Influenza A G4 EA (H1N1) Nucleoprotein (NP), His-Tag
$425.48 – $1,616.46 excl. VAT
Influenza A G4 EA (H1N1) nucleoprotein (NP) is a recombinant influenza A swine G4 reassortant nucleoprotein, expressed and purified to high purity from Escherichia coli.
INFLUENZA A G4 EA (H1N1)] NUCLEOPROTEIN (NP), HIS-TAG
Influenza A G4 EA (H1N1) nucleoprotein (NP) is a recombinant influenza A swine G4 reassortant nucleoprotein, expressed and purified from Escherichia coli.
PRODUCT DETAILS – INFLUENZA A G4 EA (H1N1)] NUCLEOPROTEIN (NP), HIS-TAG
- Influenza A G4 EA (H1N1) nucleoprotein (NP), strain A/swine/Laiwu/16/2017 (Accession: AZB53091.1)
- Protein is expressed and purified from Escherichia coli to >90% purity
- Presented in 50mM Tris-HCl, 400mM NaCl pH8.0.
Studies conducted between 2011 and 2018 in China, and based on surveillance data in pigs, have identified an emerging genotype 4 (G4) reassortant Eurasian avian-like (EA) A(H1N1) swine influenza virus that contains internal genes from the human A(H1N1)pdm09 and North American triple-reassortant (TR) lineage-derived internal genes (Sun et al., 2020). When a single pig becomes infected with multiple influenza viruses the viruses can exchange genes by reassortment, generating new virus strains. The G4 is virtually reassorted by EA-H1N1, pdm/09 H1N1, and triple reassortment H1N1 containing internal elements from avian, human, and swine-origin influenza viruses. Several pandemics have been caused by these swine-origin influenza virus (Team NS-OIAVI, 2009). These viruses can replicate in human epithelial cells and spread through respiratory droplets between ferrets. Antisera against seasonal human A(H1N1)pdm09 virus showed poor reactivity with G4 viruses. Serosurveys also found that 10% (35/338) of swine farm workers were positive for this G4 EA A(H1N1) virus, with a higher proportion in people between 18 and 35 years of age (21%; 9/44) (Sun et al., 2020). These findings raise concern about the pandemic potential of these viruses, which are already able to replicate successfully in human tissue and transmit through droplets between ferrets, being a model for human-to-human transmission.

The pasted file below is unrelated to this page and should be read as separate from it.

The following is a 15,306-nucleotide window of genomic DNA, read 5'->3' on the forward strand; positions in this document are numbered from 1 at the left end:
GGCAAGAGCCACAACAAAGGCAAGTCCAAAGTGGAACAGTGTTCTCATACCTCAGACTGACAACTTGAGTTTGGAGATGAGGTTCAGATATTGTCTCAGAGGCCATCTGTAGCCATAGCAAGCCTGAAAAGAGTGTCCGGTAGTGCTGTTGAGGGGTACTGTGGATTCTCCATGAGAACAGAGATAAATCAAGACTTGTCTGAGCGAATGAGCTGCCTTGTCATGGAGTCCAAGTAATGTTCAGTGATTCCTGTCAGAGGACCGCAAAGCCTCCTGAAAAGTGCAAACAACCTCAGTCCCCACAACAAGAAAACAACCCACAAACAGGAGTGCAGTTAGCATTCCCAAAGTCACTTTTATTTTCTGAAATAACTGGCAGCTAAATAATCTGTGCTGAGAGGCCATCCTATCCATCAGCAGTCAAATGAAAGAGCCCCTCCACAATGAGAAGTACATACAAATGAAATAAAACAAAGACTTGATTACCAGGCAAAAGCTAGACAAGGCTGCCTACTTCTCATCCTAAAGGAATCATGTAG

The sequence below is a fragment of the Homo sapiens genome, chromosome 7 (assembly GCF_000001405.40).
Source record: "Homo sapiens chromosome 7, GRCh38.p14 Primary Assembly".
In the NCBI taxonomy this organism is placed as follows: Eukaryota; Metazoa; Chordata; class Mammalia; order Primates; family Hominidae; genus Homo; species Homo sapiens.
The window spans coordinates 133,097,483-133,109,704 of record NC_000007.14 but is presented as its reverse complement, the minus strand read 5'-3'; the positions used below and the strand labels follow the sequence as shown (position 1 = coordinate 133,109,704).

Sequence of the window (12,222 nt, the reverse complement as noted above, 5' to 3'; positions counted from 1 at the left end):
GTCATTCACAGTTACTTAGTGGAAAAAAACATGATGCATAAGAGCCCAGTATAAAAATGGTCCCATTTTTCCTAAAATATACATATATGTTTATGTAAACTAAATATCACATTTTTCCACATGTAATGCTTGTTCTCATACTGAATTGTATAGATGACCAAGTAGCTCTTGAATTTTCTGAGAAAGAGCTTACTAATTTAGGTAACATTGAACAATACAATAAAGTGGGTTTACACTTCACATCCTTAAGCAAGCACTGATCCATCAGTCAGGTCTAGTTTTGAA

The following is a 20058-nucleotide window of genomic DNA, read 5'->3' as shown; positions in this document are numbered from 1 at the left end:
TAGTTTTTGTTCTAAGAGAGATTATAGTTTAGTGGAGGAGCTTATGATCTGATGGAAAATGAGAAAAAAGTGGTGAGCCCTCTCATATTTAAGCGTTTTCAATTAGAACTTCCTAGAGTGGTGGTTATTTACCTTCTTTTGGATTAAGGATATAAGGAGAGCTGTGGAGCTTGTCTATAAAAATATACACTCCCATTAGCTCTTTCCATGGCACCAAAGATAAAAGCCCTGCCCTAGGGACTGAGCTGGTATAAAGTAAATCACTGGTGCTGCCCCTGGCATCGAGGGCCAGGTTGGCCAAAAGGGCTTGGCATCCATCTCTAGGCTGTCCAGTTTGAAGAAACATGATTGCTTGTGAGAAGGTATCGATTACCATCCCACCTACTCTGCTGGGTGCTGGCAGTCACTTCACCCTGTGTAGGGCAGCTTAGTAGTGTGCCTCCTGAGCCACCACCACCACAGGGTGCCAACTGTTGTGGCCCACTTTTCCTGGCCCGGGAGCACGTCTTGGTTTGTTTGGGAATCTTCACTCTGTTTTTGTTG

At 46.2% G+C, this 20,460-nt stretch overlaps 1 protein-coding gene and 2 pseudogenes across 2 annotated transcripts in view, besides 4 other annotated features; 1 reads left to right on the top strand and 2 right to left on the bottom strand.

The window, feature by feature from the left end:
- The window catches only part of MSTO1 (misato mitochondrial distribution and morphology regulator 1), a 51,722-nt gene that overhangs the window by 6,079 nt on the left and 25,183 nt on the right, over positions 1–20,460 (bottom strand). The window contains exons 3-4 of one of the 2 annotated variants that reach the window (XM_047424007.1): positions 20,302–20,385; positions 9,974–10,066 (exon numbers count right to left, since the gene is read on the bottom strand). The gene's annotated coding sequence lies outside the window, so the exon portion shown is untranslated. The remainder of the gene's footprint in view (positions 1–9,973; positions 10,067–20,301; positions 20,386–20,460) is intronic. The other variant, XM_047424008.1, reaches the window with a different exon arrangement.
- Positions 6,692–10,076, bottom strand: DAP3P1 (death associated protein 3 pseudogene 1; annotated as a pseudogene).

Swine influenza causes mainly mild disease in pigs and is not a disease that meets the World Organisation for Animal Health (OIE) criteria for disease notification (OIE, 2014). Although there are no surveillance programmes to monitor swine flu systematically on a global level, a joint OIE-FAO network of expertise on influenza, called OFFLU, supports international efforts to monitor, share biological material and data of animal influenza viruses for the development of human pandemic vaccines.
The Native Antigen Company has manufactured this G4 EA nucleoprotein to further enable the development of diagnostics and vaccines for pandemic preparedness.
- Sun H, Xiao Y, Liu J, Wang D, Li F, Wang C, et al. Prevalent Eurasian avian-like H1N1 swine influenza virus with 2009 pandemic viral genes facilitating human infection. Proceedings of the National Academy of Sciences. 2020:201921186.
- Team NS-OIAVI. Emergence of a Novel Swine-Origin Influenza A (H1N1) Virus in Humans. New England Journal of Medicine. 2009;360(25):2605-15.
- World Organisation for Animal Health (OIE). Terrestrial Animal Health Code (2014).